Written by Becky Simpson
Today I attended my first meeting of the Scandalous Bohemians. I had heard about the group through the Sherlock Holmes Society of London and was a little nervous about attending as it would be my first ever “proper” Sherlockian meeting. In the past I have only ever attended casual gatherings and meet ups for fans of BBC Sherlock which are numerous and lots of fun, but normally involve a slightly younger contingent of squealing Cumberbatch fans. Now I’m not saying there’s anything wrong in that and the magical ways in which the new BBC adaptation is drawing legions of new fans to pick up copies of Complete Sherlock Holmes is an entirely different but fascinating discussion for another day. I was however, very keen to meet up with some traditionalist Holmes scholars with a more in depth knowledge of the canon. Thus I found myself spending a most singular afternoon (hm, knew I’d get that word in somewhere), in a side room at the aptly named Victoria pub in Leeds City Centre with a bunch of interesting, friendly, slightly crazy Sherlockians whiling away our Saturday talking about the great detective.
The group was led by the some might say legendary David Stuart Davies and his wife Kathryn White, a dedicated team who had obviously structured the day wonderfully despite their jovial denial that they did anything of the sort. After an informal meet and greet whilst everyone got the drinks in we all sat down and were treated to our first talk, delivered wonderfully by Kathryn on the subject of Holmes and Women. It’s always been one of my favourite topics and one I’ve thought about quite often – the debate over whether Holmes is entirely asexual and devoid of any kind of ability to feel attraction towards women, or whether he perhaps slightly overdoes his “inhuman” traits for effect to hide the fact that he is indeed quite an emotional chap after all. The most obvious candidate for discussion was of course Ms Irene Adler (aka The Woman), the prime example being Holmes’ decision to keep the photograph (“she’s his pin up”). Although no conclusions were drawn there were interesting points raised on both sides. The second talk delivered by David followed on rather nicely from the first, and was on the topic of Holmes’ emotions in general, not only in his relationships with women but also in how he deals with the Good Doctor, my favourite example being the Three Garridebs when Watson is shot at and Holmes gets a trembling lip. Awww, he’s so sweet!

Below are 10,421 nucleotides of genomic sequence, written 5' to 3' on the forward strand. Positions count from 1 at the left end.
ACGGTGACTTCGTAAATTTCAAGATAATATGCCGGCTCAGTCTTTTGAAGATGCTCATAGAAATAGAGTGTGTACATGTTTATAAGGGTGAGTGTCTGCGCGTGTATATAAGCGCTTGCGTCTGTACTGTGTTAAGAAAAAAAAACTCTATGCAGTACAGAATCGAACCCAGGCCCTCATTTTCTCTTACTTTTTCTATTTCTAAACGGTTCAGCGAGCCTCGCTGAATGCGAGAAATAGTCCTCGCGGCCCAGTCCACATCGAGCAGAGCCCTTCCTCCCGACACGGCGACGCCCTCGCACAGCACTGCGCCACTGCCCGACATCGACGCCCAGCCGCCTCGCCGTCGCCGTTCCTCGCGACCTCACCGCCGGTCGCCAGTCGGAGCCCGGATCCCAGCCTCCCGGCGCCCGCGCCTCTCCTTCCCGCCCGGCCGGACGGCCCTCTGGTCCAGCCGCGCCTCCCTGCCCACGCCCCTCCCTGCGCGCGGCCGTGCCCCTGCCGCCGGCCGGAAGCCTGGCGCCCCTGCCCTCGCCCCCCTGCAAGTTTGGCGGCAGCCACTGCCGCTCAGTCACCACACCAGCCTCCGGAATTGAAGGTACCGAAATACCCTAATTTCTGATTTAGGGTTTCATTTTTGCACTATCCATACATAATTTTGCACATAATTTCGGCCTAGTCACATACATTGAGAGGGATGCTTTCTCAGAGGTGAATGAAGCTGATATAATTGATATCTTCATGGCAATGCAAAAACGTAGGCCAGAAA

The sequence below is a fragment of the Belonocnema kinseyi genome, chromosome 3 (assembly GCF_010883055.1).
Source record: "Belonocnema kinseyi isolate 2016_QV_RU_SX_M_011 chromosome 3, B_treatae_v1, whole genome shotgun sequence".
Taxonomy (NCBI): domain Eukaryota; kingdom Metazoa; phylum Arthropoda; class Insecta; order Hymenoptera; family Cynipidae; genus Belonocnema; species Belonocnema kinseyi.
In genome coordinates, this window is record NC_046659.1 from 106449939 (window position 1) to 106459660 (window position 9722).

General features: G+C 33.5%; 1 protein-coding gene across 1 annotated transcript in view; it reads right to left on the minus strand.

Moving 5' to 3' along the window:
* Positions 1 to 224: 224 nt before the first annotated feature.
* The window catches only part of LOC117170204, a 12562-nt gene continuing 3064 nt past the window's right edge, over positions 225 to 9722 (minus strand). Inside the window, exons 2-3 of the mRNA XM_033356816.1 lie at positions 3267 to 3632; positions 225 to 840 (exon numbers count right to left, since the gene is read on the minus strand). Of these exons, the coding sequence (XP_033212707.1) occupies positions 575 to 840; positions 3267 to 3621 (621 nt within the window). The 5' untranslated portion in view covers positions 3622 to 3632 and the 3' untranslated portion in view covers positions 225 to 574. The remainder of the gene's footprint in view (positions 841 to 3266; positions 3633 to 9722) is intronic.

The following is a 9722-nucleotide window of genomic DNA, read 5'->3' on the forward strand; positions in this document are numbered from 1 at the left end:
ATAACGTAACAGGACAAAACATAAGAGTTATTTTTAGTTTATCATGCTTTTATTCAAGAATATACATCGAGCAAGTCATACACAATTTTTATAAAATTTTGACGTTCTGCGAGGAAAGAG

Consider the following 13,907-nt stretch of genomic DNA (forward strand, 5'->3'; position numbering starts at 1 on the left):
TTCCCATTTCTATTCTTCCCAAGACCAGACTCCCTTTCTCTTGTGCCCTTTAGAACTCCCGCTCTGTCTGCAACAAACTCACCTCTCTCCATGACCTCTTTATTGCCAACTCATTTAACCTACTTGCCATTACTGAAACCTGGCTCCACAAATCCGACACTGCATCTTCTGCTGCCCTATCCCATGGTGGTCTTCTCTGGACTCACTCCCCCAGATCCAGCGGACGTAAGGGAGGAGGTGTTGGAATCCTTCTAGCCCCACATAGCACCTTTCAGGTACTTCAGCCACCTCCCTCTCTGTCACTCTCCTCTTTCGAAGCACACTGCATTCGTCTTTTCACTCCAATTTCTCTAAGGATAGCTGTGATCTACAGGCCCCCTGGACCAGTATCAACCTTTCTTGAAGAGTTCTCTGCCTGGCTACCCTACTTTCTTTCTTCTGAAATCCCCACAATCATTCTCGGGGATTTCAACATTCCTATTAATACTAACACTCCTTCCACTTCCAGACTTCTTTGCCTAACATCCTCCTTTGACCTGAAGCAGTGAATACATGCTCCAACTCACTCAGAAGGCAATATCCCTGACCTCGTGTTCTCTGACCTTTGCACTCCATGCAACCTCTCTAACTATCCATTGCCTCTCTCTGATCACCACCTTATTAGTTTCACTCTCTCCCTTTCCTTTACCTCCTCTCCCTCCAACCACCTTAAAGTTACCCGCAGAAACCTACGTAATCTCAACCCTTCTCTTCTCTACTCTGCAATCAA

Before breaking for lunch we had the first part of the quiz, kindly and cleverly devised by Teresa (who asked me to save her in my phone as Mrs Brett). The first round was called A Case Of Identity. We were given some of Watson’s descriptions of various clients and criminals, and asked to identify them. It seemed like a pretty hard task at first but most of them were relatively simple once you read through them properly. And I think everyone knows who the “napoleon of crime” is. It was a fun little task complete with pictures and definitely got our minds warmed up for the next part of the quiz which we completed at our own leisure during lunch break.
Round Two was Sherlock Holmes & Music with questions involving the scores of various adaptations as well as music featured in the canon. Round Three was the illustrated round where we had to name the story by looking at the original drawing that went along side it. And finally Round Four, titled “the One With” – ‘from the following brief and slightly odd descriptions can you name the related SH story?’ – an example being ‘The One With the Dodgy Curry’. The quiz was fun, challenging and entertaining. I was pretty pleased to get 28 out of 35 because to be honest I was worried about failing badly, although I’m definitely going to do some more swotting up for next time!
Our final talk of the day was from Matthew Booth who was discussing the Abbey Grange story, sadly one that I’ve not read yet so I didn’t really appreciate this particular talk as much as I could have done. It did however, sound like a really amazing story, and definitely one I’ll be reading very soon. To round off the afternoon nicely, our “leaders” David and Kathryn performed a hilarious and well written pastiche entitled ‘The Musgrave Ritual in Five Minutes’ which had the entire meeting in stitches, a perfect way to finish, leaving us all wanting more.
I thoroughly enjoyed my day with the Scandalous Bohemians. It wasn’t as scary and daunting as I expected it to be and I honestly felt quite at home with the group, like I’d made a whole new bunch of Sherlockian friends to play the game with. I’m already looking forward to the next meeting on 6th October and crazily volunteered myself to write something…watch this space…